Talibam! with Alan Wilkinson, Cafe Oto, London, 12/10/2011
Thursday, October 20, 2011
Reviewed by: Tim Owen
Talibam! came to London recently for a short season of post-punk(-jazz) collaborations with saxophonist Alan Wilkinson and a New York dance company.
Talibam! with Alan Wilkinson
Talibam! were in the mood for post-punk(-jazz) collaboration last week, first bringing improv energy to a couple of ‘punk ballerina’ Karol Armitage’s showcase events in the Dance Umbrella season, and then at Cafe Oto in an engagement with saxophonist and ‘punk jazz’ pioneer Alan Wilkinson.
Before I caught their Wednesday night performance at London’s Cafe Oto, Talibam! played a headline set at the tiny, grungy pub venue The Old Blue Last on the Monday, before relocating for two nights with Armitage’s company in the rather swankier, and slightly less tiny Queen Elizabeth Hall. There, the duo from New York—Matt Mottel (synth) and Kevin Shea (drums)—were merged into a quintet playing a live score by Rhys Chatham that summoned, according to the publicity, “the raw energy of punk’s wall of sound”. They bought some dancers along with them to Cafe Oto the next night, and there were rumours in the twittersphere of a dance intervention there too, but the band evidently decided against it. The prospect of their imminent collaboration with Wilkinson presumably didn’t need any spicing up.
Jazz Mann readers should need no introduction to Kevin Shea by now (I recently reviewed the new live album from his other main occupation, Mostly Other People Do The Killing, while Ian Mann reviewed a live MOPDTK show we both attended at the Vortex earlier this year). In the past he’s been even more of a wildcard performer with Talibam! as with MOPDTK, so it was surprising that on this occasion he kept to his drum stool and maintained a constant stream of rhythmic invention all night, without any madcap digressions or breakdowns. Yes, he played like a Sunny Murray acolyte with ADHD, constantly lashing the hi-hat while maniacally patterning the skins and rims, but he ensured that the set had a strong forward-flowing momentum. His playing and that of Mottel coursed in parallel trajectories, hymned by Wilkinson’s impassioned saxophonics.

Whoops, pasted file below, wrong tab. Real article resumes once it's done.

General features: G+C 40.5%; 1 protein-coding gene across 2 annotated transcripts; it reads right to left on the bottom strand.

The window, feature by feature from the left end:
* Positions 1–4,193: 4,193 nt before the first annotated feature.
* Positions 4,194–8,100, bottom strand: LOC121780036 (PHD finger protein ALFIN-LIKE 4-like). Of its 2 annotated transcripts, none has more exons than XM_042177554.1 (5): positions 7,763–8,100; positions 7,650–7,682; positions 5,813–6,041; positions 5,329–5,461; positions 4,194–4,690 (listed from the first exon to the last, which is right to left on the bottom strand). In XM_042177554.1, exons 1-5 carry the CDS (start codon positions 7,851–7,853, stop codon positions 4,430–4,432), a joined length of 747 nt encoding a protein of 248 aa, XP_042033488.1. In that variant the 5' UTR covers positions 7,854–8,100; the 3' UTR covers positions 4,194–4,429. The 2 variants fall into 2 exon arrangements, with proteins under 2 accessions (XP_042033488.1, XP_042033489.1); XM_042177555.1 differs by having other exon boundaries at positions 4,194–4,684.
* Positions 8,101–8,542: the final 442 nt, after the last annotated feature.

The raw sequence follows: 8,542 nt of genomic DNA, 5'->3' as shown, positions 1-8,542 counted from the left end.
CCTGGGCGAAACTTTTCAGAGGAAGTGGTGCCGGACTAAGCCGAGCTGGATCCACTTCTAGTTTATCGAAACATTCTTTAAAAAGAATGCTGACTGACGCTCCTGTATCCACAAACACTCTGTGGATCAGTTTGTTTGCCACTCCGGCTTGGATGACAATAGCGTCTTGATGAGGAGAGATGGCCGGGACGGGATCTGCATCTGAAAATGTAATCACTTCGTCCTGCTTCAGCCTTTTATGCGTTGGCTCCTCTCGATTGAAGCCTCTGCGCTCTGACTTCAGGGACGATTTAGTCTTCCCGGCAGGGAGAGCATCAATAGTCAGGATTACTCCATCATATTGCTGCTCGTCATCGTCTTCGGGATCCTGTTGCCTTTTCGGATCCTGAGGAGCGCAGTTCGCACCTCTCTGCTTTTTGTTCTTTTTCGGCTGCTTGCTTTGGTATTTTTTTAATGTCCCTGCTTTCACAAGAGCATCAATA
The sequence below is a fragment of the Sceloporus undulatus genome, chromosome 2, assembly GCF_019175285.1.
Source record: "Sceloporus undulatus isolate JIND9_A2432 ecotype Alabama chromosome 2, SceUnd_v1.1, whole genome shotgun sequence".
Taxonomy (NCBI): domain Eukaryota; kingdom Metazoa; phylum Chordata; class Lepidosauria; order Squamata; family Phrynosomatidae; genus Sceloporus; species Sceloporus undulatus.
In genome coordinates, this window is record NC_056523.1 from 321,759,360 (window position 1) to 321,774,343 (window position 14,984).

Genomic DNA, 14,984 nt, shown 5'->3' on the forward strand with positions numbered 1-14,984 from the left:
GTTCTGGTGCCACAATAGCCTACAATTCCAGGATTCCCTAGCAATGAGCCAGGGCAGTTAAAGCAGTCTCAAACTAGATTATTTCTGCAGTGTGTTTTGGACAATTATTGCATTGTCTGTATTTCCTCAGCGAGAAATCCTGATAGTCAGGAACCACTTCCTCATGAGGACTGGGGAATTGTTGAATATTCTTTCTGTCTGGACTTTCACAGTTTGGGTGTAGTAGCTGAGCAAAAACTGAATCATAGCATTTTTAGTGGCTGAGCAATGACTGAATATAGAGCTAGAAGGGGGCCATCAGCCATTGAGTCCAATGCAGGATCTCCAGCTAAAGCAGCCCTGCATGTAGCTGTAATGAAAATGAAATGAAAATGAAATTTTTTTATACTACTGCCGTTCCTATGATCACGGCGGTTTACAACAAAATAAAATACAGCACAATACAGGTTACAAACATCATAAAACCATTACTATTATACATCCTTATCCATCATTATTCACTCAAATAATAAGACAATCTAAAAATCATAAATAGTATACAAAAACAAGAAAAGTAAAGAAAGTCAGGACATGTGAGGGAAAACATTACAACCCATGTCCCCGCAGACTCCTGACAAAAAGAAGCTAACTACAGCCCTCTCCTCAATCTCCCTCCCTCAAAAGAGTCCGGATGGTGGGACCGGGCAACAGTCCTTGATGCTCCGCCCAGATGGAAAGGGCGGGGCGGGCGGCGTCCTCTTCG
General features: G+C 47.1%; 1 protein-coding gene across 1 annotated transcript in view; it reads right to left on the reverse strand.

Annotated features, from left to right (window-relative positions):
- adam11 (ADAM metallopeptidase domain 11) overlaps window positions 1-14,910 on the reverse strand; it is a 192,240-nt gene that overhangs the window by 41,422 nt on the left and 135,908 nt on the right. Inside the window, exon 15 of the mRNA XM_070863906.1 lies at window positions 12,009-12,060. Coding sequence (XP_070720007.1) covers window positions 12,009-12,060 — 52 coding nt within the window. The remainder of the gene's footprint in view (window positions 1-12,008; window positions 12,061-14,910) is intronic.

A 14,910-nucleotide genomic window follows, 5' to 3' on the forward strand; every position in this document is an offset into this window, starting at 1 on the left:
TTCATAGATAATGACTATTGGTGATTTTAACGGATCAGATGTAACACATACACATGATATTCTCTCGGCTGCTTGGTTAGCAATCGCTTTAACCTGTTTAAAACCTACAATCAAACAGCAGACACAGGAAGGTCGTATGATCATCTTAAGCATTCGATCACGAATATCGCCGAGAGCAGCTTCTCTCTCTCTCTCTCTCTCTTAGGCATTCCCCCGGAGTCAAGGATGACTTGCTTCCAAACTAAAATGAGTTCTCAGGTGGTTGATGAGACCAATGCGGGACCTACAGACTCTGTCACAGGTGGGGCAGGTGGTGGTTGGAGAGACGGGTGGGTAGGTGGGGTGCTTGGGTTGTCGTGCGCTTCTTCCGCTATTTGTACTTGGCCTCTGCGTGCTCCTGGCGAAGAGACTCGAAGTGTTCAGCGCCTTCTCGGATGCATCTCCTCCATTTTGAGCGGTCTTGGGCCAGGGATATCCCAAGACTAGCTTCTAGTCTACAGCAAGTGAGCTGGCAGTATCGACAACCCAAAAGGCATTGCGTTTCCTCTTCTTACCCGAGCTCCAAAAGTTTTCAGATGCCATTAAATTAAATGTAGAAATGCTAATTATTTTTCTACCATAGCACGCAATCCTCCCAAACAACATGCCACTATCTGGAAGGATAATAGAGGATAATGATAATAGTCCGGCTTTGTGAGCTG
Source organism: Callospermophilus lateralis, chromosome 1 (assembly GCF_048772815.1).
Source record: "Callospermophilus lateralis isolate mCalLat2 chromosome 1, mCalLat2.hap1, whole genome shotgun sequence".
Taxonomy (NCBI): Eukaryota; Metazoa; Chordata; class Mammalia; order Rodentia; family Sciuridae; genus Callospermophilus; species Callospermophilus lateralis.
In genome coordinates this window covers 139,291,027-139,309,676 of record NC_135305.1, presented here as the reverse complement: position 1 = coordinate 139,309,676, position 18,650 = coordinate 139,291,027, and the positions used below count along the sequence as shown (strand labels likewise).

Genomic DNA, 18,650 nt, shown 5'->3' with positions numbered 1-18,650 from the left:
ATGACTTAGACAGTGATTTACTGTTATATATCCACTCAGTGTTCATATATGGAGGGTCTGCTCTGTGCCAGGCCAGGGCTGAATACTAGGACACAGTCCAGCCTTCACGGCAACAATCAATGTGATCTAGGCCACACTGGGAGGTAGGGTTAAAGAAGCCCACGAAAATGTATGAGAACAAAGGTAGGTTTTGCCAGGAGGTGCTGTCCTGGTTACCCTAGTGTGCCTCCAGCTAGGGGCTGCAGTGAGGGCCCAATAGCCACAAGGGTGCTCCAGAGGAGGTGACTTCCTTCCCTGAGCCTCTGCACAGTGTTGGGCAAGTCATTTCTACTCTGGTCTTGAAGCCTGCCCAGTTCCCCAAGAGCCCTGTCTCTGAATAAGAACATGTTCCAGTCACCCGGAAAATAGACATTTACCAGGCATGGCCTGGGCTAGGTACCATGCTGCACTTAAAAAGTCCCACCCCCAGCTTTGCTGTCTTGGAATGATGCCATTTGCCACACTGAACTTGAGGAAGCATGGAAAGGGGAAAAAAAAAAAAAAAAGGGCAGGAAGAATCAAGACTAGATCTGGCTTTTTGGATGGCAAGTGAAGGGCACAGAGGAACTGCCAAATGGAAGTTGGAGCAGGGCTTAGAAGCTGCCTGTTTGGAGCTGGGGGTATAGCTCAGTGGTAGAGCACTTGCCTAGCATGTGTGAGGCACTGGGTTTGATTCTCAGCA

Wilkinson initially came to my attention in the early ‘90s as a member of the often caustic free-jazz trio Hession/Wilkinson/Fell, which attracted the first attribution of the term ‘punk jazz’. His playing on both baritone and alto retains a no-nonsense sense of focus and discipline. If the ‘punk’ tag still fits it’s because his sound is marked by an astringency that’s also characteristic of American post-punk acts such as Black Flag. Wlkinson eschews stylistic extravagances, disdaining ostentatious curlicues and multiphonic or circular breathing effects, and never resorts to quotes from other musician’s works or allusions to other traditions. His sound can be surprisingly tender at times, but he mostly plays with a certain machismo, in forceful straight draughts. The only notable exceptions come when on a couple of occasions this night he reached into the upper register of his horn to join Mottel in mercifully brief, migraine-inducing unison shrieks.
Poorly disguised behind ridiculous green sunglasses, Mottel bops up and down on the balls of his feet throughout the set, fingering his moog with the ticklish rapidity of an electric guitarist’s hammer-ons. He displays a surprisingly light touch that bears the unmistakable traces of P-Funk veteran Bernie Worrell’s influence. When he does sustain or modulate a sound through his small array of effects it’s all the more effective for being a choice digression. His opens up the Talibam! sound to suggestive flirtations with elements of funk, sci-fi, pop and film music, but—at Oto at least—these remain merely suggestions, hints and allusions. Like Wilkinson and Shea, he keeps faith in the moment.
Despite their rep for iconoclastic tomfoolery, with Wilkinson on hand Talibam! plays with all due purposefulness. In forging an unexpectedly straightforward blend of the duo’s metalanguage and Wilkinson’s directness, they seem made for each other.
Talibam! (without Wilkinson) were back again with Armitage’s company Armitage Gone! Dance at Imperial College the following night, performing a live score to Armitage’s ‘The Watteau Duets’. The piece apparently “portrays the battle of the sexes as a war dance with a sense of humour”. I wish I could have seen it, but, as with the earlier Dance Umbrella events, I wasn’t aware of it in advance as the promoters apparently didn’t think to advertise the involvement of Talibam! beyond the dance listings.
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